Speed Reads

the coronavirus crisis

Unemployment climbs to 4.4 percent as economy ends nearly 10-year job gains streak

It's official: the United States' longest hiring streak ever has ended.

The U.S. economy lost 701,000 jobs in March and the unemployment rate rose from 3.5 percent to 4.4 percent amid the COVID-19 coronavirus pandemic, the Bureau of Labor Statistics reported on Friday, per NBC News. This ended a record 113 straight months of gains, and is the first decline in payrolls since September 2010, CNBC reports.

Still, economists have warned the worst is yet to come in the next report, as this Friday data is based on a survey conducted during the week ending on March 14, before many businesses had to close due to the pandemic. "Some economists project that report could show the economy shed 20 million jobs and the unemployment rate could rise to a record-high level," The Wall Street Journal reports.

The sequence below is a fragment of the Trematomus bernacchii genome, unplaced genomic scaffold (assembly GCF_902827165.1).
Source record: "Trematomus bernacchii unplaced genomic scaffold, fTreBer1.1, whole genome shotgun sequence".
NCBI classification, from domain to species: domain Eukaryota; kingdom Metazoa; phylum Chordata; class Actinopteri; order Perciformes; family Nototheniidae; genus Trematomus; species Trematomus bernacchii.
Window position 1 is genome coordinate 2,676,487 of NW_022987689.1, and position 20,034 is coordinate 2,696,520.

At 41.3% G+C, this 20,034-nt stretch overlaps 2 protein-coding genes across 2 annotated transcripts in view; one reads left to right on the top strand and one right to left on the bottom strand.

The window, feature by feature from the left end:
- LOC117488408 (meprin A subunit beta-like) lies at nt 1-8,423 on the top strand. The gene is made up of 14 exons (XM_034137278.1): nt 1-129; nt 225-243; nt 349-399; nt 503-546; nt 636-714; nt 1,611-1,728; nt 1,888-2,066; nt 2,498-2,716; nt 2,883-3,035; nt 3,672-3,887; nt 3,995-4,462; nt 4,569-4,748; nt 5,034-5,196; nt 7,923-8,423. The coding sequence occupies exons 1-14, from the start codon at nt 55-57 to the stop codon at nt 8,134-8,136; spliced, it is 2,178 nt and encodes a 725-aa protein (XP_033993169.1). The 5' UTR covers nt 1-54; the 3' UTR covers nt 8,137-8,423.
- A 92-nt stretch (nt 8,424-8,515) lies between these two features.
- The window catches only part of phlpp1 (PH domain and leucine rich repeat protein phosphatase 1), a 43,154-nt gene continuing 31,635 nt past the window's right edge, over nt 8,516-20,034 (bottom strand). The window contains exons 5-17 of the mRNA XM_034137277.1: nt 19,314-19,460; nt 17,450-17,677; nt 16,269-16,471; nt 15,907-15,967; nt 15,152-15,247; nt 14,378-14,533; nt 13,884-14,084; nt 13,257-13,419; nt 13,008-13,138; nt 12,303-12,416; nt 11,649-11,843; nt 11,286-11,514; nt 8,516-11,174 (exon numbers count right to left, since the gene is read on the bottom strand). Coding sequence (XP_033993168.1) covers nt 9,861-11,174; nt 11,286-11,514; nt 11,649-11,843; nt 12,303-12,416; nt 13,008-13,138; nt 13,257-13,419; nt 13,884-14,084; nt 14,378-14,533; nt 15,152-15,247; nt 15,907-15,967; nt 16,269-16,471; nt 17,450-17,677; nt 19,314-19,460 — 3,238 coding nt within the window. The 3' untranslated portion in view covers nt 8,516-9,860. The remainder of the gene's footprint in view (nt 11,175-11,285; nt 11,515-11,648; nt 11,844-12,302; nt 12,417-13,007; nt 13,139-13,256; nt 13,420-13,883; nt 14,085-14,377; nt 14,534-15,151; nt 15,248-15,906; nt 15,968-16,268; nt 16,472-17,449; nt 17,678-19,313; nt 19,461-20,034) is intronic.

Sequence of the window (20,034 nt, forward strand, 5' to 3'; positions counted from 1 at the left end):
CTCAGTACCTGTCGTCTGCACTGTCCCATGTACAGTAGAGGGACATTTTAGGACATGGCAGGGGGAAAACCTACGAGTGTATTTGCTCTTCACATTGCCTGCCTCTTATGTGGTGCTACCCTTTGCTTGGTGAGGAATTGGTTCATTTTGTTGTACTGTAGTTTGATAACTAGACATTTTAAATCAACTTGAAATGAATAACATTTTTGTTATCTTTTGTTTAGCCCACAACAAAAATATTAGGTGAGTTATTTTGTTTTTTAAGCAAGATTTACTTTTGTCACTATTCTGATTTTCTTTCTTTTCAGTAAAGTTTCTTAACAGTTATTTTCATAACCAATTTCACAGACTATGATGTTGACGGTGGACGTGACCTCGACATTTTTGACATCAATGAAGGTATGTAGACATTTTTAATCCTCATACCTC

Friday's report was still worse than many economists predicted, though, with some forecasting 150,000 jobs would be lost and the unemployment rate would rise to 3.9 percent. According to CNBC, "some two-thirds of the drop came in the hospitality industry, particularly bars and restaurants forced to close during the economic shutdown."

The Labor Department reported on Thursday that 6.6 million initial unemployment claims were filed last week, the highest weekly number ever recorded, doubling the record-high of 3.3 million from a week earlier. That unemployment report was also worse than had been anticipated. Prior to these two weeks, the most initial unemployment claims filed in a week since the data started being collected was 695,000 in October 1982.